Building Back Better: Through a Gender Equitable Leadership in the Global Health Workforce
The Beijing Fourth World Conference on Women (1995) set the goal to achieve ‘women’s full participation on the basis of equality in all spheres of society, including participation in the decision-making process and access to power.’ Similarly, the Cairo UfM Ministerial Declaration on Strengthening the Role of Women in Society (2017) reflects UfM’s countries commitment to creating tailored conditions to get equal positions of responsibility in all public and economic spheres. These goals are particularly significant in the health care sector, where 164 million women worldwide work.
But when analysing the data, it is clear that little has been done to ensure that women’s voices are reflected at the decision-making table. Likely as a result, gender is often ignored when it comes to health emergency responses. In short, women deliver global health and men lead it. A 2019 WHO report highlighted a gender leadership gap in the health and social workforce. While women comprise 70% of the global health workforce, they only hold 25% of senior roles, making participation in the decision-making process and access to power a pervasive challenge.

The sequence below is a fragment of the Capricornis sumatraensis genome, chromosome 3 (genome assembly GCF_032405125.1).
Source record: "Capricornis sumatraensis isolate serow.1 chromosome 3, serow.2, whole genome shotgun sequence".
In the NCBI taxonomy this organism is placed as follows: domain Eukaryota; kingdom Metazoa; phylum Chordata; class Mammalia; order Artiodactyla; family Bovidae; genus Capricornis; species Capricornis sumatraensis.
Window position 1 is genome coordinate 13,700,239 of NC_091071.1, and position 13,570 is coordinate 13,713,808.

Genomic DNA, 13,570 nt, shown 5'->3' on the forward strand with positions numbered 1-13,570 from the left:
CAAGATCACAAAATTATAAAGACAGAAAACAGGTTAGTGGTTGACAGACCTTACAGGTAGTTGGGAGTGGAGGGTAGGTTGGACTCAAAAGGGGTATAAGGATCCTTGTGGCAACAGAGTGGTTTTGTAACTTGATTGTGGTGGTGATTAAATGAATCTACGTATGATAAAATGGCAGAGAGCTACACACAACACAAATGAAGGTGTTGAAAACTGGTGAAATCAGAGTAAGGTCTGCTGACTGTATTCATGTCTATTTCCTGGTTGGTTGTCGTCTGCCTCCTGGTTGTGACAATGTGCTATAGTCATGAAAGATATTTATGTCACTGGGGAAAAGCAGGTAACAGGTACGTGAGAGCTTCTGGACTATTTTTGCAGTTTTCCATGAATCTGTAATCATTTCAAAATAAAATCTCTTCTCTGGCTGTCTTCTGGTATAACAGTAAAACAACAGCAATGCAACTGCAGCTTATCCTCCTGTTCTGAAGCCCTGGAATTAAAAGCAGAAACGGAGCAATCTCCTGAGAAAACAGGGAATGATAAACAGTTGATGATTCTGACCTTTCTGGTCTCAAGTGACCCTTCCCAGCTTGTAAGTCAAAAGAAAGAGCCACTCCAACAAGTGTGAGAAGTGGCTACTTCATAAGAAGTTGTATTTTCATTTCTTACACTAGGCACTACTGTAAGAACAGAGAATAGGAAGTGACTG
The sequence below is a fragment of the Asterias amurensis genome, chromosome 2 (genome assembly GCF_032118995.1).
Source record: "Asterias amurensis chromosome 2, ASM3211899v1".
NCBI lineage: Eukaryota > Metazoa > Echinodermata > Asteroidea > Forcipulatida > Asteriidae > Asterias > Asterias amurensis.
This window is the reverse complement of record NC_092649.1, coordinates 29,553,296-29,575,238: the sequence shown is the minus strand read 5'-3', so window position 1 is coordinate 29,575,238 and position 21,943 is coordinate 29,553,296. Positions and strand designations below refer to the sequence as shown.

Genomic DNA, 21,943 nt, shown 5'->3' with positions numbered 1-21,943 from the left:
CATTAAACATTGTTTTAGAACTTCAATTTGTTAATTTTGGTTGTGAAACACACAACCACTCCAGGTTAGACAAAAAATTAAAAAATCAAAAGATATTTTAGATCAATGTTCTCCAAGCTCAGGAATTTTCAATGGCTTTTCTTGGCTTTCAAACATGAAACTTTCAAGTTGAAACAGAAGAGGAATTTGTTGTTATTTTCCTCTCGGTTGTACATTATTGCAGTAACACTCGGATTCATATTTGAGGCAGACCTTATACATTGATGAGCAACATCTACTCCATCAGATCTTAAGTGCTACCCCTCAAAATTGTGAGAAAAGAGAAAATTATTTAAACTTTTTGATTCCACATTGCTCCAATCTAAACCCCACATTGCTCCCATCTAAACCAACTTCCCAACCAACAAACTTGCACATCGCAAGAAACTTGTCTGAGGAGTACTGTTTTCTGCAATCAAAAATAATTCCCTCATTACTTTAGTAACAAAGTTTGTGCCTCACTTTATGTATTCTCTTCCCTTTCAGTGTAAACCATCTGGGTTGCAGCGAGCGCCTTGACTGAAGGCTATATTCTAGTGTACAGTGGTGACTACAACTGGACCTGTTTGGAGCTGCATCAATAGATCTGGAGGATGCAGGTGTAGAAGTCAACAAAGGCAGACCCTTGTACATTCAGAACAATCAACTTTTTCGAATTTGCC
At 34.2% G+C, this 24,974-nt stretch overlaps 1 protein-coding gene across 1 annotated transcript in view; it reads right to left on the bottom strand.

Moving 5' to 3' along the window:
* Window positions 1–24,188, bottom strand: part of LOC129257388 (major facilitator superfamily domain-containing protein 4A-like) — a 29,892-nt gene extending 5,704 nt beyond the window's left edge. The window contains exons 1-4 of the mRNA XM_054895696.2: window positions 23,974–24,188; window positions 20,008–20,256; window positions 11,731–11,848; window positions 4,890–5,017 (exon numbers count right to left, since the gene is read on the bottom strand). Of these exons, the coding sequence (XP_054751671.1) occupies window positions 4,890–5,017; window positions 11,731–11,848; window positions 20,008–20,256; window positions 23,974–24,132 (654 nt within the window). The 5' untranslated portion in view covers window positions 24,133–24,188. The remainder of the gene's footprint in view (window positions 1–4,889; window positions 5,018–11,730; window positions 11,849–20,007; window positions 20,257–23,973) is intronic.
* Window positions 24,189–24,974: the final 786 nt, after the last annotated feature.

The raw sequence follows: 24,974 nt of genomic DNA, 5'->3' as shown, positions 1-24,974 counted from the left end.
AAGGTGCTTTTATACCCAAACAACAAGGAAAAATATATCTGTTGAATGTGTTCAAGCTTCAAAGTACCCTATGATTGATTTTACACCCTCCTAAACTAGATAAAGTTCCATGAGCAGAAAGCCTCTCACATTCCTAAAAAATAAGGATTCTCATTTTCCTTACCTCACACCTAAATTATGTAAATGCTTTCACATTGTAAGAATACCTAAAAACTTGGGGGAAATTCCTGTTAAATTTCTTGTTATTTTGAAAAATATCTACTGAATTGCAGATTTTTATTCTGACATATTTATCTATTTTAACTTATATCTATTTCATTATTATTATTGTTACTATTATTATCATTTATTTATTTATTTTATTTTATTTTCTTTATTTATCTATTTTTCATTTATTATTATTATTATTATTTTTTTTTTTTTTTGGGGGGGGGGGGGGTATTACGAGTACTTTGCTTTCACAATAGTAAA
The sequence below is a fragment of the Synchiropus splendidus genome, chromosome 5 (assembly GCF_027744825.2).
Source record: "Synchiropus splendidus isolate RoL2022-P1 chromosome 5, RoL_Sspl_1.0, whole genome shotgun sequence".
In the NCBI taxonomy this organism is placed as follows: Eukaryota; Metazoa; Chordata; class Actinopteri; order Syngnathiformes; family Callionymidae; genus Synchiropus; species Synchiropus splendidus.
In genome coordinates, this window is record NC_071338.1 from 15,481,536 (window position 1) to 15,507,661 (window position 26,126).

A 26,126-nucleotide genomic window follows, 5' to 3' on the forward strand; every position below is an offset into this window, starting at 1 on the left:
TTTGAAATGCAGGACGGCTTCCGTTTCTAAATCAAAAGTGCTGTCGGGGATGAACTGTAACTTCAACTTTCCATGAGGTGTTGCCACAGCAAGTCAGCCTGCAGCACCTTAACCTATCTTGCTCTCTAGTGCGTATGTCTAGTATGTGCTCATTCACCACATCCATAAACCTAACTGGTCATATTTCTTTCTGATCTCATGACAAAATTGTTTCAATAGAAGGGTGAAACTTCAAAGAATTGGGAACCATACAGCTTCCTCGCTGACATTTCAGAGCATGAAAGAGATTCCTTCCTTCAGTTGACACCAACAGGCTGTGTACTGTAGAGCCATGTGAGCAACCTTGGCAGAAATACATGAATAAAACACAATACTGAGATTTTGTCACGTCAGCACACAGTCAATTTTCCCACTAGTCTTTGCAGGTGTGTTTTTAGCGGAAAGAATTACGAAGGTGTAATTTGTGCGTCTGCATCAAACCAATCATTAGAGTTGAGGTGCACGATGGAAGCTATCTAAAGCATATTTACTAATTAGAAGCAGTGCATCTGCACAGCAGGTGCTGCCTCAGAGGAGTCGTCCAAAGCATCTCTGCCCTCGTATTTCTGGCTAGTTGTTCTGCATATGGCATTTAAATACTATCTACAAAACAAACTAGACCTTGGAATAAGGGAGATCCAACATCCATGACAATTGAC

During the COVID-19 health crisis, women were and still are on the frontline of the fight against the pandemic. With rising cases, the stakes are too high to disregard women’s voices. Health systems will be stronger when the women who deliver health have an equal say in the design of national health plans, policies and systems.
To maximize women’s participation and leadership as well as address gender biases, we need to adopt gender transformative policies that challenge the underlying causes of the leadership gap in the health workforce, including in the response to COVID-19. Policies need to address the underlying inequities in the system to create decent work conditions where women achieve their full leadership potential.
· How can large-scale gender-transformative progress be accelerated to address the gender leadership gap in the health and social care workforce?
· How can a policy toolkit with feasible policy options be built to increase women’s’ leadership in the health workforce?
· What actions can be taken at the regional level to redress the gaps?